No market for small deals: ECM bankers eye mega listings to prize open Europe’s IPO window in 2024

Data InsightECM Pulse 13 November

No market for small deals: ECM bankers eye mega listings to prize open Europe’s IPO window in 2024

Size matters, well at least it does for European IPOs, with sources telling ECM Pulse that they are pinning hopes to a small pool of multi-billion listing candidates to re-open the market.

That was why there was so much anticipation last month that private equity giant CVC would launch its Amsterdam IPO. It had everything; it was sizable, well-known, and was the sort of asset you couldn’t ignore.

Like Porsche [ETR:P911] last year, buyers would have had to have found a reason not to own CVC, rather than come up with a reason to buy it, as is the case with most European IPOs.

But, despite likely having enough demand to have priced an IPO, CVC decided not to go ahead in a market that remains far from easy at the end of the year.

The postponement adds to a bad quarter for Europe’s IPO market, summed up by a disastrous price reaction to a profit warning for one of the 2023 IPO class, CAB Payments [LON:CABP], and the cancellation of two live European IPOs; German defence contractor Renk and French software firm Planisware.

“You will have to have size to get an IPO going, good successful deals have to have that liquidity that investors want,” said an ECM banker pointing to IPOs needing to be sized at over USD 1bn to attract investors. “We have plenty of good clients looking at IPOs of around USD 500m and market caps of USD 2bn to USD 2.5bn, but I think that is too tricky even for a great asset.”

“They might have to wait until the end of 2024 or even 2025.”

As previously relayed to ECM Pulse, several sources looking at both Renk and Planisware stated that they were deemed too small to move the needle for many investors in a volatile market, despite the idiosyncratic qualities of both.

Investors, some still sitting on loss-making positions from the IPO class of 2021, have frequently expressed concerns over IPO liquidity to ECM Pulse throughout the year which makes smaller deals a far harder sell; investors are concerned about being trapped in losing positions.

Bigger deals also mean bigger IPO books, with longer tails and theoretically more demand to boost the stock in early training.

Europe’s best-performing IPOs in 2023 so far; Romanian hydroelectric power company Hidroelectrica [BUC:H2O] and Germany’s Schott Pharma [ETR:1SXP], were also the largest.

Big names in the works 

A second ECM investor also bemoaned the lack of deals in the IPO market and conceded that it was likely that the market would have to be reopened by a larger deal.

Thankfully, there are several major transactions that could play the role of market opener for European IPOs.

As previously reported by this news service, alongside CVC, there are other big fish prepping a new listing.

These include EQT-backed Swiss skincare company Galderma, CVC-backed German perfume and cosmetics brand Douglas and Renault [EPA:RNO] electric vehicle unit Ampere.

“Large-cap deals are dominating the pipeline now for next year; we are seeing PE-backed big companies that are often getting too big to sell and the public markets are the most obvious options,” said a second ECM banker.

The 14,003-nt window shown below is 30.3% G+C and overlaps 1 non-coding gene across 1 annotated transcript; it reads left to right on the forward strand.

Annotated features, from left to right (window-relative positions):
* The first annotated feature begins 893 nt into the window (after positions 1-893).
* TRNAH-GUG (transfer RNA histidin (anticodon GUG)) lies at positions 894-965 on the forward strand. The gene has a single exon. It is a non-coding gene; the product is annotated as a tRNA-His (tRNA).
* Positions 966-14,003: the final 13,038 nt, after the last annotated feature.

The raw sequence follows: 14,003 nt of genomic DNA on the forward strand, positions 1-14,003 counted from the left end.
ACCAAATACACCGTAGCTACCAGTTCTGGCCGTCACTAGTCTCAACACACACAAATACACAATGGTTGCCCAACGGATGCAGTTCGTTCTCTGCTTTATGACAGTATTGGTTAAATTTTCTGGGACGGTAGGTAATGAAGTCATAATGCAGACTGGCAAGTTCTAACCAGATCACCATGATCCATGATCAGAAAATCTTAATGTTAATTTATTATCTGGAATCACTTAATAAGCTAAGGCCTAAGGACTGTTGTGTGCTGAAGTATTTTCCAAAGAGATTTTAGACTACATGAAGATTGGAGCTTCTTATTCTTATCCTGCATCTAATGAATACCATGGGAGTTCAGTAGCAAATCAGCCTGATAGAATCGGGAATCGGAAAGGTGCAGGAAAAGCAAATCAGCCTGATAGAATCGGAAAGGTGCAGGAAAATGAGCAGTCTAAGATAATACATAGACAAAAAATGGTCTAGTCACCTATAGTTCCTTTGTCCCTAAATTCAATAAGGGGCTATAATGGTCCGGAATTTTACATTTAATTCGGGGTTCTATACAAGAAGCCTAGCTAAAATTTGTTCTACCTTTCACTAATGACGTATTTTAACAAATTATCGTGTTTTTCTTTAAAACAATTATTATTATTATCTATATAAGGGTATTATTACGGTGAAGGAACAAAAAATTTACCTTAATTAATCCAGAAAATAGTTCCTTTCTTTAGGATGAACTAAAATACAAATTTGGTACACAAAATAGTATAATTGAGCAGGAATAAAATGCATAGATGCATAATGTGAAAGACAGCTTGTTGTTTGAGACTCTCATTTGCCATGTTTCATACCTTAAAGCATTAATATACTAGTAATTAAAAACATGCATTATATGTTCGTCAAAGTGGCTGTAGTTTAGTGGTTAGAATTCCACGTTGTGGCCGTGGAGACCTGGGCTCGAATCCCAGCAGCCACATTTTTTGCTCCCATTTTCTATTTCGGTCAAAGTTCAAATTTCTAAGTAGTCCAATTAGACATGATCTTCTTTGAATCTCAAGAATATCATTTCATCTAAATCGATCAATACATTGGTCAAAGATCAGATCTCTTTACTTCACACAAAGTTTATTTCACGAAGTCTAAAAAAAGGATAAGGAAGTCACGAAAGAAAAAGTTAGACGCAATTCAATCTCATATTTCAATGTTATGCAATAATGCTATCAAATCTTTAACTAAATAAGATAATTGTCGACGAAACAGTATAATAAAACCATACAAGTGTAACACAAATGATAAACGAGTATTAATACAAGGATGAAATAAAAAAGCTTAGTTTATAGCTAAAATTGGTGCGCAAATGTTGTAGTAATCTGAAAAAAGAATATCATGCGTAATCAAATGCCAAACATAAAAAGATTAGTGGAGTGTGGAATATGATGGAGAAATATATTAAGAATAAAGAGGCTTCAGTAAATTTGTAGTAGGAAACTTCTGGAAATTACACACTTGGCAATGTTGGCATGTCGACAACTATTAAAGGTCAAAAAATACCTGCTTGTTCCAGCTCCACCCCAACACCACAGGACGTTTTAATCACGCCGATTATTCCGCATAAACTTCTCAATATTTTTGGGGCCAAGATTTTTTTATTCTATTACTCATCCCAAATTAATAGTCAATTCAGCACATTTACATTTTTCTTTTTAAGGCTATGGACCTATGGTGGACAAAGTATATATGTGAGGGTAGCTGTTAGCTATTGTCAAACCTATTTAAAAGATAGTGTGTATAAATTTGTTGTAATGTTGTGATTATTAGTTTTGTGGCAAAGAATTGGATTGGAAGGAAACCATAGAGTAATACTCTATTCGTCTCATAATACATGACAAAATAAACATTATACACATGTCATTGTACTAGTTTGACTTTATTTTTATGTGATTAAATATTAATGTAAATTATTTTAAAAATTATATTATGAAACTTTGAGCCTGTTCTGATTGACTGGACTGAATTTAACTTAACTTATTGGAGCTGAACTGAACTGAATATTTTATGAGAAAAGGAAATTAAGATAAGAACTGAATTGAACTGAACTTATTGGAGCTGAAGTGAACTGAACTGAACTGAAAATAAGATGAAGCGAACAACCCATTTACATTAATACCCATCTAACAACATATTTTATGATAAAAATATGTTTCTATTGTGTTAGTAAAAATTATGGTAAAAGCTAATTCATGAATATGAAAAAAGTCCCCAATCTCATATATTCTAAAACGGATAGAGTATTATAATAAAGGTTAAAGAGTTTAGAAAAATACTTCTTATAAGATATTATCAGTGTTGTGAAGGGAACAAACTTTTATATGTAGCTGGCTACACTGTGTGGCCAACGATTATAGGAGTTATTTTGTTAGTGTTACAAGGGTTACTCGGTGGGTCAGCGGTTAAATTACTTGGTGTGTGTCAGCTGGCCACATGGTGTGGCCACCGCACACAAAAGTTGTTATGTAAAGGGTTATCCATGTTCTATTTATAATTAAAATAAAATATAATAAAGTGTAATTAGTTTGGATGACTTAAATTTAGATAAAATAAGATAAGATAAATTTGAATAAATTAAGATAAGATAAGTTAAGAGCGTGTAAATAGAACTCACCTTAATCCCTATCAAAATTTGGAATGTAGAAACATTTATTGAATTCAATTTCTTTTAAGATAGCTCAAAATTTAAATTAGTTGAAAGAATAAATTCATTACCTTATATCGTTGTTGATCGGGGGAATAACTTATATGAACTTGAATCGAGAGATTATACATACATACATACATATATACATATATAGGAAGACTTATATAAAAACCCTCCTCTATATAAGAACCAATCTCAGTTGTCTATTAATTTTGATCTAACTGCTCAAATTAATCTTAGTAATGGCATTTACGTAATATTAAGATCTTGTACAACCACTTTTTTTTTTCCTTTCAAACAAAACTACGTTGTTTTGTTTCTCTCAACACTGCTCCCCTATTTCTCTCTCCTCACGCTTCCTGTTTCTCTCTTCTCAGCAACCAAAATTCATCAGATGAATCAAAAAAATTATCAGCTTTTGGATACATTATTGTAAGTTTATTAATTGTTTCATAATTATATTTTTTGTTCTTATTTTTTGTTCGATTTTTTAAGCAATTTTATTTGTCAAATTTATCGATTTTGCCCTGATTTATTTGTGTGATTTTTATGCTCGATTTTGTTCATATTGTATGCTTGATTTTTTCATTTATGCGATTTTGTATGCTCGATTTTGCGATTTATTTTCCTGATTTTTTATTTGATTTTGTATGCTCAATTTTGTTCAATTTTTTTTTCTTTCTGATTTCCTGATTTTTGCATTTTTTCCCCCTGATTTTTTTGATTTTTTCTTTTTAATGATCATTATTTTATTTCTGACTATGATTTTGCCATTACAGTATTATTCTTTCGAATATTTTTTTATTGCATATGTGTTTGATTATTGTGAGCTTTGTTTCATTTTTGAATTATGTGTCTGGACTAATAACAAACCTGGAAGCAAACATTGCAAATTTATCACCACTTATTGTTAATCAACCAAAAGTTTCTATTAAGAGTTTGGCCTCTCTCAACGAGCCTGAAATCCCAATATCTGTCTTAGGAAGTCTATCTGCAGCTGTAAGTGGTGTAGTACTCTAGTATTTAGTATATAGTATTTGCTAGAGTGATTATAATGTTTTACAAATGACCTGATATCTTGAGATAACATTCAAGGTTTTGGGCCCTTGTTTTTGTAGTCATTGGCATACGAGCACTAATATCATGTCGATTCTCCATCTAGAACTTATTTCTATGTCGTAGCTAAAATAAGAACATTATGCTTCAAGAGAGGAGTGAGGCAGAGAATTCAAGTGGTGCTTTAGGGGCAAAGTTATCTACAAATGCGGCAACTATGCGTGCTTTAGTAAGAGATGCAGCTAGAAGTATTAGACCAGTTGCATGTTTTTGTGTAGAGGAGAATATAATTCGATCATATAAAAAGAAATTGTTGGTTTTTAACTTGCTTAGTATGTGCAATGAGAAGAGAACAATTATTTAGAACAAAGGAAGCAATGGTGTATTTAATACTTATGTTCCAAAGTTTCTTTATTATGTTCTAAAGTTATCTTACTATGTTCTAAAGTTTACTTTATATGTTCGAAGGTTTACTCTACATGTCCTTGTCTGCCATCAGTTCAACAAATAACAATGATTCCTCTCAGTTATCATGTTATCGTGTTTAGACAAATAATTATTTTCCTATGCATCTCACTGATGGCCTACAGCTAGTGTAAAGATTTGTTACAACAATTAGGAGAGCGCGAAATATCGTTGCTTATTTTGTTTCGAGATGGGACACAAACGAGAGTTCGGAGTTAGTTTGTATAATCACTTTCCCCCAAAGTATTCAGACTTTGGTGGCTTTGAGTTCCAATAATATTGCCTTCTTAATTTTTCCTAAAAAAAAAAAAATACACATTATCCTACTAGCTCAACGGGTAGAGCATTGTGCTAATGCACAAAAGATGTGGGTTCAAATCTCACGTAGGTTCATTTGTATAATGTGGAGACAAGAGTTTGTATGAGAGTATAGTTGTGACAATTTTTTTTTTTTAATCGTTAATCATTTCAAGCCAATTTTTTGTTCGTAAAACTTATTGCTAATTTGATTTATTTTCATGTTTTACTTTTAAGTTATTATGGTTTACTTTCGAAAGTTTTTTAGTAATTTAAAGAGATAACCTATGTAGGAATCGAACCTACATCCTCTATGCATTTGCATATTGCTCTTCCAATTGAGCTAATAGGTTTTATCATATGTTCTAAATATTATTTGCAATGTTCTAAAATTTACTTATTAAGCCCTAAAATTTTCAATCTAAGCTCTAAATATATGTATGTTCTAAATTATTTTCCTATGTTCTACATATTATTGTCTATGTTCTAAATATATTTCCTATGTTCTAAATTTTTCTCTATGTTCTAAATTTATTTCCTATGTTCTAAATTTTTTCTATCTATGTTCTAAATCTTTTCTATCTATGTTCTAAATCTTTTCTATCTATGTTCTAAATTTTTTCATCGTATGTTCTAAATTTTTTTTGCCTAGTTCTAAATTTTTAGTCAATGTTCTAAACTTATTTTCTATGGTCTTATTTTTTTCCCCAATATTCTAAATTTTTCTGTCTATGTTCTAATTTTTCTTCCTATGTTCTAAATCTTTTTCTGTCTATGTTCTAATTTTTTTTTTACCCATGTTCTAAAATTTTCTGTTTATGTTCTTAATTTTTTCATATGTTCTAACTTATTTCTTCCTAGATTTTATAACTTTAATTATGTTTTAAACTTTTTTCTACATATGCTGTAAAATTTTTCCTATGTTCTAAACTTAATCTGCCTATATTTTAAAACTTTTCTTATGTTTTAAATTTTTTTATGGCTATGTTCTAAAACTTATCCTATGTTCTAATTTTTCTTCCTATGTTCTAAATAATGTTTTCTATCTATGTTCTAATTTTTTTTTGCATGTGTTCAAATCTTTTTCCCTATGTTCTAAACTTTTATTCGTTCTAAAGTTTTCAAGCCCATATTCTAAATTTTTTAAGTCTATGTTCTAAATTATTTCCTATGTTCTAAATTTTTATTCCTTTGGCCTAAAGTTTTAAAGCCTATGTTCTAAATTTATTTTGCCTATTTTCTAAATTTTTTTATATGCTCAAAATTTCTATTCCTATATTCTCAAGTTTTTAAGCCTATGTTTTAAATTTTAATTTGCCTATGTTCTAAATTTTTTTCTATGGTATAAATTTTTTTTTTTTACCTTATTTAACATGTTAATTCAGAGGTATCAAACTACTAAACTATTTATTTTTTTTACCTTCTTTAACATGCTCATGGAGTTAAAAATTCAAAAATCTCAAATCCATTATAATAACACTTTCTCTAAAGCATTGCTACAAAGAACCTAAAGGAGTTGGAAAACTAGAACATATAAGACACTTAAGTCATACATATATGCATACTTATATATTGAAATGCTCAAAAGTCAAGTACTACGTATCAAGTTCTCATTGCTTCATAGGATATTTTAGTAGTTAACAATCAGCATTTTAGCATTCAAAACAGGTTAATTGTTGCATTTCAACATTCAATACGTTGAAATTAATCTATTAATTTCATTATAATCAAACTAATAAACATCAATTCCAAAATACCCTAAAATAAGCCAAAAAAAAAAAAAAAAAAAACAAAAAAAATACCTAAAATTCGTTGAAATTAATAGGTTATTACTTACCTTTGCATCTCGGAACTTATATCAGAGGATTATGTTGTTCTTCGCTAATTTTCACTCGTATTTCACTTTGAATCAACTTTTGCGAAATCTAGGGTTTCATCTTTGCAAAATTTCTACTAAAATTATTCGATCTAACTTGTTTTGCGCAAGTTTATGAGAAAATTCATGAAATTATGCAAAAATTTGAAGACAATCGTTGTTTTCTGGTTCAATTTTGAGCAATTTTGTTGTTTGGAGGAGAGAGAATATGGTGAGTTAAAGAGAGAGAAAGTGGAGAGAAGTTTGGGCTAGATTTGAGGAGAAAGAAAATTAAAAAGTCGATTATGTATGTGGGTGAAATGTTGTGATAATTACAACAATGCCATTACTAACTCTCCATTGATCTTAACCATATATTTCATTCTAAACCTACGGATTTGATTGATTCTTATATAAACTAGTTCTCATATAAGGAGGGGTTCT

A second investor though said that a focus solely on large transactions was the wrong approach for banks.

“We need banks keen to work on mid-cap IPOs, it’s not true that deals under USD 1bn don’t work, look at the Nordics and what happened with Rusta [STO:RUSTA], it was a smaller asset but targeted a local and high-quality investor base,” they said. “You can have successful deals, but you need a syndicate and marketing plan that is suited for that type of company.”

This year’s big Nordic IPOs have fared better than many of their Western European counterparts in trading, and both the second investor and a third ECM banker said the Nordics were somewhat of an anomaly to the large-cap only narrative.

But, like the Middle East, the Nordics benefits from deep-pocketed local equity investors keen to support home-grown stories, and bankers are often keen not to extrapolate lessons from those markets; other European IPOs typically depend on a smaller pool of large international asset managers to anchor new listings.

Ticking clock

The lack of these strong local investors means most European IPO candidates must be sizeable to have a chance, but timing is tough even for the very best names.

“As we look at into year-end is that there is no pipeline on obvious candidates in the first months of 2024,” said a third investor. “I don’t think that anything can really come until March at the earliest due to the usual cadence of the year, unless of course CVC decides to quickly restart its IPO.”

Market volatility has hit hard and fast in the last two years, as the teams on CVC and Galderma both know given their IPOs were first targeted for 2022, before Russia invaded Ukraine, as reported then by ECM Pulse.

Much of Europe’s IPO pipe for 2024 was also Europe’s IPO pipe in 2023 and, in some cases, for last year as well.

Issuers are still reluctant to suffer punishing discounts and expose themselves to prolonged market risk during bookbuild at a time when geopolitics is uncertain and economics turbulent, due to rising interest rates.

A delay until next March might mean issuers having to content with another market-stopping moment.

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